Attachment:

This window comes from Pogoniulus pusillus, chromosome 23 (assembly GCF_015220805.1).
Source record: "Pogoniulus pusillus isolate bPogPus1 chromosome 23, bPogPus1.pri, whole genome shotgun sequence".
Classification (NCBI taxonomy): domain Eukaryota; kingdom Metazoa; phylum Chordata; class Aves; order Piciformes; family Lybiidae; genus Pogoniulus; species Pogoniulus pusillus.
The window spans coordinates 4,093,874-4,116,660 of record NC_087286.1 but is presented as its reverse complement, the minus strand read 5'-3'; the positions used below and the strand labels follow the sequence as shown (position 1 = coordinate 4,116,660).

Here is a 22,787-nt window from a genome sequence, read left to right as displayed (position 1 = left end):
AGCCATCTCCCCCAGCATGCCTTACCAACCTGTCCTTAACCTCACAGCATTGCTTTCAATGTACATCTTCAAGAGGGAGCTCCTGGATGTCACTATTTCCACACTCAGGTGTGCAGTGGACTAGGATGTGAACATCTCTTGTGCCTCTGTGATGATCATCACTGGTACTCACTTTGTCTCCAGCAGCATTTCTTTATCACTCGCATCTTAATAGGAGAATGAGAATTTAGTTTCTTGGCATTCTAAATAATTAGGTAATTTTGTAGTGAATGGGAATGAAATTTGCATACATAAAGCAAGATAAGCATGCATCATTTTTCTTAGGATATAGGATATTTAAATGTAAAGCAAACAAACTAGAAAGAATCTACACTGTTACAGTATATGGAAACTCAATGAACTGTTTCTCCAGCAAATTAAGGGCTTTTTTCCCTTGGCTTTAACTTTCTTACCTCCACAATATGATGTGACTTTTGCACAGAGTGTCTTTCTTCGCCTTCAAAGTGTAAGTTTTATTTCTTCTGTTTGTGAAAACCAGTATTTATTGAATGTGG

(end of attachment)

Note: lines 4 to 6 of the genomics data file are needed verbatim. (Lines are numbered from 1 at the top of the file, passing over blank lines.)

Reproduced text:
The window spans coordinates 4,093,874-4,116,660 of record NC_087286.1 but is presented as its reverse complement, the minus strand read 5'-3'; the positions used below and the strand labels follow the sequence as shown (position 1 = coordinate 4,116,660).

Here is a 22,787-nt window from a genome sequence, read left to right as displayed (position 1 = left end):
AGCCATCTCCCCCAGCATGCCTTACCAACCTGTCCTTAACCTCACAGCATTGCTTTCAATGTACATCTTCAAGAGGGAGCTCCTGGATGTCACTATTTCCACACTCAGGTGTGCAGTGGACTAGGATGTGAACATCTCTTGTGCCTCTGTGATGATCATCACTGGTACTCACTTTGTCTCCAGCAGCATTTCTTTATCACTCGCATCTTAATAGGAGAATGAGAATTTAGTTTCTTGGCATTCTAAATAATTAGGTAATTTTGTAGTGAATGGGAATGAAATTTGCATACATAAAGCAAGATAAGCATGCATCATTTTTCTTAGGATATAGGATATTTAAATGTAAAGCAAACAAACTAGAAAGAATCTACACTGTTACAGTATATGGAAACTCAATGAACTGTTTCTCCAGCAAATTAAGGGCTTTTTTCCCTTGGCTTTAACTTTCTTACCTCCACAATATGATGTGACTTTTGCACAGAGTGTCTTTCTTCGCCTTCAAAGTGTAAGTTTTATTTCTTCTGTTTGTGAAAACCAGTATTTATTGAATGTGG